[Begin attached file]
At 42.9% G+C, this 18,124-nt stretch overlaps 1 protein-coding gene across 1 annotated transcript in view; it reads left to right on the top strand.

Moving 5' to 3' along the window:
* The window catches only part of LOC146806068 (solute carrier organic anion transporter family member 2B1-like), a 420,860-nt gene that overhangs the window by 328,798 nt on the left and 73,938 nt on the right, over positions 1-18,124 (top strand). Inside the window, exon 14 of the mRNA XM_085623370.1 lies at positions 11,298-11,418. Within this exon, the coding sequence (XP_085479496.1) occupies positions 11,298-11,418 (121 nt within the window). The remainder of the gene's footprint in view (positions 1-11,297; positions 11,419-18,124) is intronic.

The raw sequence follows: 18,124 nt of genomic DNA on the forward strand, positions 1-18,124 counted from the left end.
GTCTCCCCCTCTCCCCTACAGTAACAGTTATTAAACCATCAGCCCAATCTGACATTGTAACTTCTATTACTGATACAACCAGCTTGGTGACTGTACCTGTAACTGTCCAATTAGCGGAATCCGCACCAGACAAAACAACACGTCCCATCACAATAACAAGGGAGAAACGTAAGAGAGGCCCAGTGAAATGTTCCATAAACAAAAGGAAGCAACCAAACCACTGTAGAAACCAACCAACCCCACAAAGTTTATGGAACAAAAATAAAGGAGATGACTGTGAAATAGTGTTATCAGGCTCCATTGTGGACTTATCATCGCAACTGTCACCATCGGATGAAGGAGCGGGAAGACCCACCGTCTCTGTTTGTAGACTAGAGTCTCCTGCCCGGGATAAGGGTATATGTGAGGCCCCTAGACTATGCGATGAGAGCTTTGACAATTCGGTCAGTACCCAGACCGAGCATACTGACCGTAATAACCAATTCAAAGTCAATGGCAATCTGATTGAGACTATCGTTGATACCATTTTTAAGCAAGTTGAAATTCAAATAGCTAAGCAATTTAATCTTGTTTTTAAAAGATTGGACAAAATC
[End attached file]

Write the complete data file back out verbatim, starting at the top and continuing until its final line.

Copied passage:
At 42.9% G+C, this 18,124-nt stretch overlaps 1 protein-coding gene across 1 annotated transcript in view; it reads left to right on the top strand.

Moving 5' to 3' along the window:
* The window catches only part of LOC146806068 (solute carrier organic anion transporter family member 2B1-like), a 420,860-nt gene that overhangs the window by 328,798 nt on the left and 73,938 nt on the right, over positions 1-18,124 (top strand). Inside the window, exon 14 of the mRNA XM_085623370.1 lies at positions 11,298-11,418. Within this exon, the coding sequence (XP_085479496.1) occupies positions 11,298-11,418 (121 nt within the window). The remainder of the gene's footprint in view (positions 1-11,297; positions 11,419-18,124) is intronic.

The raw sequence follows: 18,124 nt of genomic DNA on the forward strand, positions 1-18,124 counted from the left end.
GTCTCCCCCTCTCCCCTACAGTAACAGTTATTAAACCATCAGCCCAATCTGACATTGTAACTTCTATTACTGATACAACCAGCTTGGTGACTGTACCTGTAACTGTCCAATTAGCGGAATCCGCACCAGACAAAACAACACGTCCCATCACAATAACAAGGGAGAAACGTAAGAGAGGCCCAGTGAAATGTTCCATAAACAAAAGGAAGCAACCAAACCACTGTAGAAACCAACCAACCCCACAAAGTTTATGGAACAAAAATAAAGGAGATGACTGTGAAATAGTGTTATCAGGCTCCATTGTGGACTTATCATCGCAACTGTCACCATCGGATGAAGGAGCGGGAAGACCCACCGTCTCTGTTTGTAGACTAGAGTCTCCTGCCCGGGATAAGGGTATATGTGAGGCCCCTAGACTATGCGATGAGAGCTTTGACAATTCGGTCAGTACCCAGACCGAGCATACTGACCGTAATAACCAATTCAAAGTCAATGGCAATCTGATTGAGACTATCGTTGATACCATTTTTAAGCAAGTTGAAATTCAAATAGCTAAGCAATTTAATCTTGTTTTTAAAAGATTGGACAAAATC